Bank brokerage revenue declined 14% last year in relative terms across banks of all sizes, according to new data from Kehrer-LIMRA.
Individual advisor production dropped by a corresponding amount, 16%, from an average monthly gross of $29,249 in 2008 to $24,427 last year. Average monthly production per platform rep fell from $1,042 in 2008 to $820 last year.
“It’s a big drop, especially since the last quarter of 2008 was down too,” said Ken Kehrer, the research director at Kehrer-LIMRA. “The disappointing part was that it looked like it was coming back, but then we had that terrible November. Now we’re going into a new year, it’s unclear whether there’s a recovery or not.”
Part of the decline in bank brokerage revenue is due to an overall devaluation of assets under management—recurring revenue held steady at between 16% and 18% of average product mix—which generated lower fees as a result.
Fixed annuity sales, which enjoyed an upswing as the market waned, started a slow, steady slide last year as the market rallied and competition from CDs increased. Fixed annuities accounted for a high of 44% of average product mix in the first quarter of 2009, while variable annuities languished at a low of 12% of average product mix.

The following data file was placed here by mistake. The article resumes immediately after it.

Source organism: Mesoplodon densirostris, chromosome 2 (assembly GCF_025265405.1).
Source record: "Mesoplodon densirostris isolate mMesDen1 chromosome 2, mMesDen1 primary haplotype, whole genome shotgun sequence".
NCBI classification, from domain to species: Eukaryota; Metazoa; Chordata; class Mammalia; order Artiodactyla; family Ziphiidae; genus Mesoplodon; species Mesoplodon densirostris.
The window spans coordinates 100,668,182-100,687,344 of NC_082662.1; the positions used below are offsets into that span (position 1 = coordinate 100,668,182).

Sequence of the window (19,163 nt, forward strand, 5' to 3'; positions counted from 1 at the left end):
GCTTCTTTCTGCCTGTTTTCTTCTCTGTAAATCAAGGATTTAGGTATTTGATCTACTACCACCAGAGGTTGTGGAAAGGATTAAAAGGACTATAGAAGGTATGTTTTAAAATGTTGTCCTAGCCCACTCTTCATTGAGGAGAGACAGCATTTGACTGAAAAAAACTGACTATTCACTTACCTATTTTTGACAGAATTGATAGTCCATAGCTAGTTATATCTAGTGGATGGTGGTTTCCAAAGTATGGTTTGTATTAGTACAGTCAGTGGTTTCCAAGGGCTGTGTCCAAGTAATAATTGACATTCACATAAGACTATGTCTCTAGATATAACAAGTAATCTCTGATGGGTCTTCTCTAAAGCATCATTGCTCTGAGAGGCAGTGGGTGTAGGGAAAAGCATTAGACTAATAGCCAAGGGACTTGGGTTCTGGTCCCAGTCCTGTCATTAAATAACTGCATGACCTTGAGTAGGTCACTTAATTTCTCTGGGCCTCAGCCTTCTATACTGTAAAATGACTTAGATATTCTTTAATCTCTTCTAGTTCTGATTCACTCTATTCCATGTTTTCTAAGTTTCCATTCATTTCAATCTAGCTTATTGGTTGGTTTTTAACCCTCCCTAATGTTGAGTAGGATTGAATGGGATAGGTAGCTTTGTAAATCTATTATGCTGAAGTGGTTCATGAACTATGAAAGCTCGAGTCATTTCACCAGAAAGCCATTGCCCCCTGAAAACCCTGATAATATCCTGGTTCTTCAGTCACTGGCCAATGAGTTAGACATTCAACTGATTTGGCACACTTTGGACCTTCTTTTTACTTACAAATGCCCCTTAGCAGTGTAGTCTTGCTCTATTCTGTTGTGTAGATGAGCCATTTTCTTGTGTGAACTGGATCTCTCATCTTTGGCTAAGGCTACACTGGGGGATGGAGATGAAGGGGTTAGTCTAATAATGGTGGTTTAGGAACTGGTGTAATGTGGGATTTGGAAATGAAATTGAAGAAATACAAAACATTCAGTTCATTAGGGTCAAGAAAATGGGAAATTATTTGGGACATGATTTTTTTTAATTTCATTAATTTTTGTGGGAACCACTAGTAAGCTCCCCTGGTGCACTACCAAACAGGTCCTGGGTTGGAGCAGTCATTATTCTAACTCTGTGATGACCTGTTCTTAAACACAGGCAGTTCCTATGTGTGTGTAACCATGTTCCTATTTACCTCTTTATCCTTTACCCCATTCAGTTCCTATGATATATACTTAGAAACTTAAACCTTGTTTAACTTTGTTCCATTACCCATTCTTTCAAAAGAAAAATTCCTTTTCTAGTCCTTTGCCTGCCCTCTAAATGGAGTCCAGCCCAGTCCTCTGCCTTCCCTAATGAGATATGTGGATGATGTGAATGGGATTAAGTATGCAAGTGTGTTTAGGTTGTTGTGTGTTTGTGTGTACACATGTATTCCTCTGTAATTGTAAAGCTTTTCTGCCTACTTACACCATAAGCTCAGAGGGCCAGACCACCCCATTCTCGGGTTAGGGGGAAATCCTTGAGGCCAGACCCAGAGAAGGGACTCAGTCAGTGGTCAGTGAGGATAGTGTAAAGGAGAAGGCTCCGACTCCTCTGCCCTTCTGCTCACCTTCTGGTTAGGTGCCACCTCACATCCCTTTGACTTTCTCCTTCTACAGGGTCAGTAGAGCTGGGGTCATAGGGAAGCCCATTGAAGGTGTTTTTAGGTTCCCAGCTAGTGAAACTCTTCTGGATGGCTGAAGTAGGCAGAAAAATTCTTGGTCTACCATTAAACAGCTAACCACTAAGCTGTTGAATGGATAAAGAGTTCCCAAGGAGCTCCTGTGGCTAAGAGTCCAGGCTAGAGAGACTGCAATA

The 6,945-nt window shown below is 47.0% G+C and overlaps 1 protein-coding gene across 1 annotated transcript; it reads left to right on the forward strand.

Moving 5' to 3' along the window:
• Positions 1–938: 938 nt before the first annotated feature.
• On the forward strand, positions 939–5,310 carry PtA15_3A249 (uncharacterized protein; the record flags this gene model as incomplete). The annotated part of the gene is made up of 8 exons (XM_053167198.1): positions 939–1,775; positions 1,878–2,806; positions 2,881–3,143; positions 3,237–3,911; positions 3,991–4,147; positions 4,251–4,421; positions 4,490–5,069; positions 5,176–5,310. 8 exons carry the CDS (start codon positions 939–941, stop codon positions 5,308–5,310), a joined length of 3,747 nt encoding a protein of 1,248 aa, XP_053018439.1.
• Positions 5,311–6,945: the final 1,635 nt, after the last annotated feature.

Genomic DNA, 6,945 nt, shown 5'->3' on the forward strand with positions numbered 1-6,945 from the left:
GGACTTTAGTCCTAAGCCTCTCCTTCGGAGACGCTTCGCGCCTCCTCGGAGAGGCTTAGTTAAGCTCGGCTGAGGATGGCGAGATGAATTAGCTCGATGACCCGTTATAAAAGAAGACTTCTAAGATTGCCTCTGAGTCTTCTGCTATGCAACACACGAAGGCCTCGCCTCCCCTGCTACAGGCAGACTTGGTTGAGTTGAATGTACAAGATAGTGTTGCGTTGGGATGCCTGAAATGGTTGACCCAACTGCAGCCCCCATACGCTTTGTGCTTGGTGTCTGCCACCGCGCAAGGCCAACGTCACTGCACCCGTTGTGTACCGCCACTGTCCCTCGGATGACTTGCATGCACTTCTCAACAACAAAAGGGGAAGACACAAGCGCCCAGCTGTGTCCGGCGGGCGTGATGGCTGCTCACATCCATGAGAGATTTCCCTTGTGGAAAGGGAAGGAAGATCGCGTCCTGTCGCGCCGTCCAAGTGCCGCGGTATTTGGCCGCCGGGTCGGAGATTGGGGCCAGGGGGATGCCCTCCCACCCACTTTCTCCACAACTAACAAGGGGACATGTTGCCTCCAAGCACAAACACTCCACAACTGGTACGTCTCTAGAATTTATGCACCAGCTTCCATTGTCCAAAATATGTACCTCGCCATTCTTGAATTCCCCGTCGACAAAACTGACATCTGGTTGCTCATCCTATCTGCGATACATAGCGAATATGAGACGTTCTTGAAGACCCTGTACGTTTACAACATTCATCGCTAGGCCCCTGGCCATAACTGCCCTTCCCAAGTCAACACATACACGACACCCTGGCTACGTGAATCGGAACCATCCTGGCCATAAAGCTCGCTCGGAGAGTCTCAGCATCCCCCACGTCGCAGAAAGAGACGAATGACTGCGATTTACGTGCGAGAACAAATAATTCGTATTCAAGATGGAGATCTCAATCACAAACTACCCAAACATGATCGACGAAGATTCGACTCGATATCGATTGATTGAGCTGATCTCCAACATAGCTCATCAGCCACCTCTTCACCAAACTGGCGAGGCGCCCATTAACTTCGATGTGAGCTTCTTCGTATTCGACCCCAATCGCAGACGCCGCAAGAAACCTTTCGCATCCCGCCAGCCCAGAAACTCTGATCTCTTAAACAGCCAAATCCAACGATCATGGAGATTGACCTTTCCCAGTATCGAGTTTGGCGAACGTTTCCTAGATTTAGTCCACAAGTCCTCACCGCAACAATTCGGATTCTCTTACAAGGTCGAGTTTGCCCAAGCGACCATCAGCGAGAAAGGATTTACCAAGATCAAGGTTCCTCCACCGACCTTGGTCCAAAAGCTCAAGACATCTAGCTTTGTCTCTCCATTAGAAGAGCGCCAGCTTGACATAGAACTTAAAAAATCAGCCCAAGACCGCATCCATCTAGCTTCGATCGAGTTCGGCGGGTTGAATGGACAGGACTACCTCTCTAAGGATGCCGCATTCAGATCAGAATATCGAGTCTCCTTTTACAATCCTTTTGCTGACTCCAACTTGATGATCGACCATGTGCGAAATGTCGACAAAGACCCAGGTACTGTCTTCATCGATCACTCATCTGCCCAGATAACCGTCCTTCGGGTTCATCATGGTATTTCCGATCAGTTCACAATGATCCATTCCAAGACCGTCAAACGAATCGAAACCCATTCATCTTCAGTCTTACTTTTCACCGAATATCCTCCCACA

By the fourth quarter of last year, fixed annuities had slumped to 28% of average product mix at bank brokerage programs, while variable annuities rose to 17% of product mix. Mutual funds, which also got hammered at the beginning last year, when they represented just 7% of product mix, gained ground by the end of the year at 13% of product mix, standing shoulder to shoulder with sales of general securities.
Life insurance, historically at the bottom rung of brokerage sales, ended the year at 5.2% of average product mix, up from 4.2% at the start of last year.
Different products rose and fell based on market trends, but the point is that bank customers were still buying, just less of them. Bank deposits grew last year, which normally represents a greater opportunity for bank reps because it expands the prospect pool, but brokerage revenue penetration per $1 million in deposits—Kehrer uses this measurement to gauge the importance of brokerage activity to a bank because it’s a benchmark that works for banks of all sizes—fell from $1,963 to $1,678 as investors moved to cash.
Nevertheless, greater deposits means the money is there if advisors can convince prospects that it’s time to buy back into the market.
To regain some lost ground—and revenue—Kehrer said program managers should bolster their advisor headcount while enervating tried-and-true business builders, such as revenue programs and having advisors mine their existing client base for opportunities.
“Banks have a real opportunity to better serve their customers and make money at it,” he said. “But they have to get their blocking and tackling right.”